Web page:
The 1980s wouldn’t be complete without Kenny Loggins’s earworm of a song, ‘Footloose.’ The rockin’ song will have you dancing in no time. Its infectious beat and melody feature in the film that launched Kevin Bacon’s career also titled Footloose. The movie is an ’80s classic about a boy who moves to a town where dancing is outlawed.

Related: Walk over to our list of songs about shoes.

Gonna Make You Sweat (Everybody Dance Now) – C+C Music Factory

This empowering dance number is a siren song beckoning everyone to the dance floor. Aside from its tempting beat, powerful vocals were added to the mix to spark emotion in the listener. Maratha Wash’s guest appearance on the song and her powerful vocals are a memorable part of this track. She was a member of the group The Weather Girls, who had another hit on their hands with ‘It’s Raining Men.’

Let’s Dance – David Bowie

Though this song has a deep philosophical meaning, as many Bowie songs do, his production crew ensured the mix would get people moving since “dance” was in the song’s title. Though ‘Let’s Dance’ is a fun song to groove to, it’s about much more than moving your body. It’s about the dance of life and getting through tough times with a smile.

You Should Be Dancing – Bee Gees

‘You Should Be Dancing’ is a tune that is synonymous with the era of disco. It was a number one hit that captured the essence of the times in the 1970s. The hit’s popularity brought a fringe movement to the mainstream and helped everyone feel like they were a part of the disco craze. At one point, clubs across the country played the song at least three times a night.

Just Dance – Lady Gaga

Is life getting you down? Popstar Lady Gaga has a solution for you. ‘Just Dance.’ After spending years penning hit songs for other groups like The Pussycat Dolls, Gaga decided to take center stage and released this as her first single in 2008. She wrote the hit during her move from New York to L.A. when she felt disoriented and thought the only thing left to do was shake it off and dance.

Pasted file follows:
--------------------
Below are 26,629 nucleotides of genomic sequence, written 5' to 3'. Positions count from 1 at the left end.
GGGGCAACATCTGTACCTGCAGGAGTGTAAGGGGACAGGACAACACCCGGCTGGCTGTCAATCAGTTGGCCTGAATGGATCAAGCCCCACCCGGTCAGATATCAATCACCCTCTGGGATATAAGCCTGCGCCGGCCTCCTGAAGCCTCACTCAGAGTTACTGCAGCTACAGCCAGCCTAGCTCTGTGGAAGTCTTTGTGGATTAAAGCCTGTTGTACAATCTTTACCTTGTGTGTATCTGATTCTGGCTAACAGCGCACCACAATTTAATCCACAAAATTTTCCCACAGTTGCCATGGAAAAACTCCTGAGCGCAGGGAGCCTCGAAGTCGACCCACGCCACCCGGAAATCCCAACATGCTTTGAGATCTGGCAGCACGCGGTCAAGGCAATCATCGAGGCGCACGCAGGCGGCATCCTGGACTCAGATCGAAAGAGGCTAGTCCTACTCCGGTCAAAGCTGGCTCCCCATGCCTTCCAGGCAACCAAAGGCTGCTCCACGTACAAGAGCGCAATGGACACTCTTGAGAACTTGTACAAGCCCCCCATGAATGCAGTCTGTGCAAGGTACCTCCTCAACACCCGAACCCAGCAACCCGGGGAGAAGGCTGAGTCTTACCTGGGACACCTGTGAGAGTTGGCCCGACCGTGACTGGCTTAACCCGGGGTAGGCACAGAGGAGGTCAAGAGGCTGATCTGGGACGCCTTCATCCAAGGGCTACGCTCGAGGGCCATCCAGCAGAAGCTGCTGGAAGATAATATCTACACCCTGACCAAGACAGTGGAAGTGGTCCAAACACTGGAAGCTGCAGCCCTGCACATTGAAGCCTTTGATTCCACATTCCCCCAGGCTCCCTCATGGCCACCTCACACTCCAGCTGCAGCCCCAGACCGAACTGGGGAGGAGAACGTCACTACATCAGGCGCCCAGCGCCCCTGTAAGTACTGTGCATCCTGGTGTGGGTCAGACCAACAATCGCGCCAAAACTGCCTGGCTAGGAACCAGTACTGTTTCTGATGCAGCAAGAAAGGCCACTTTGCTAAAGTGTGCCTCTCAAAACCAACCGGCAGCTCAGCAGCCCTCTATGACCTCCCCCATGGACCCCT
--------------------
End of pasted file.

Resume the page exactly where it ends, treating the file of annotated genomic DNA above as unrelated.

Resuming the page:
Gettin’ Jiggy Wit It – Will Smith

Will Smith brought a whole new meaning to the word “cool” with his single ‘Gettin’ Jiggy With It,’ which features the term “jiggy” as a reference to someone trendy. The song features samples from a few different well-known groups, including Sly and The Family Stone. The song had a big production crew working on it, including 12 different writers credited as taking part in the writing process.

Dancing Queen – ABBA

While working on their mid-’70s album Arrival, a few Abba bandmates started writing a song they thought would be a guaranteed mood-elevating dance hit. It turns out they were right. ‘Dancing Queen’ started a “Europop” music revolution. Though their single ‘Fernando’ saw modest success on the radio, ‘Dancing Queen’ became an international number one hit.

Related: Sing along with these good sing-along songs.

Flashdance…What a Feeling – Irene Cara

Irene Cara’s ‘Flashdance…What a Feeling’ is featured in the 1983 movie by the same name. The song is a metaphor for the connection between dancing and life. If you are in control of one, you can be in control of the other. The movie was a part of a new genre of films during the ’80s that centered around the movie not being a musical but still being deeply connected to its soundtrack. Other films include Footloose and Dirty Dancing.

One More Time – Daft Punk

This house track has been included in lists detailing some of the greatest dance songs of all time. ‘One More Time’ was significantly more popular in Europe than the US when it was released in the early 2000s. Its message is a relatable one. Life can get busy, and it’s important to stop and take time to celebrate.

Related: Celebrate your victory with some songs about success.

Can’t Stop the Feeling! – Justin Timberlake

Justin Timberlake’s bubblegum-pop tune written for the Trolls movie he also stars in is a hit among kids and adults. Its highly synthesized production and Timberlake’s emotionally-driven falsetto make it a perfect animated movie addition. ‘Can’t Stop the Feeling!’ is a dance number focusing on positivity and dancing through life.

Related: Keep the good vibes going with these songs about being happy.

Dancing on the Ceiling – Lionel Richie

How one could ever dance on the ceiling is a question for physicists. However, that’s exactly what this fun Richie tune is about. His dynamic, lyrical delivery helps make the song memorable for listeners. Decades later, people are still talking about the music video, which featured people walking on ceilings via special effects still in their infancy at the time.

Dance Hall Days – Wang Chung

Wang Chung had a few ’80s chart-topping songs, including ‘Everybody Have Fun Tonight’ and ‘Dance Hall Days.’ The band was good at producing classic ’80s songs featuring synthesized beats and feel-good lyrics—a formula popular at the time. Though their music gained a modest following in the UK, Wang Chung found much success in the American market.

Related: You’ll love these classic feel-good songs.

Dancing with Myself – Billy Idol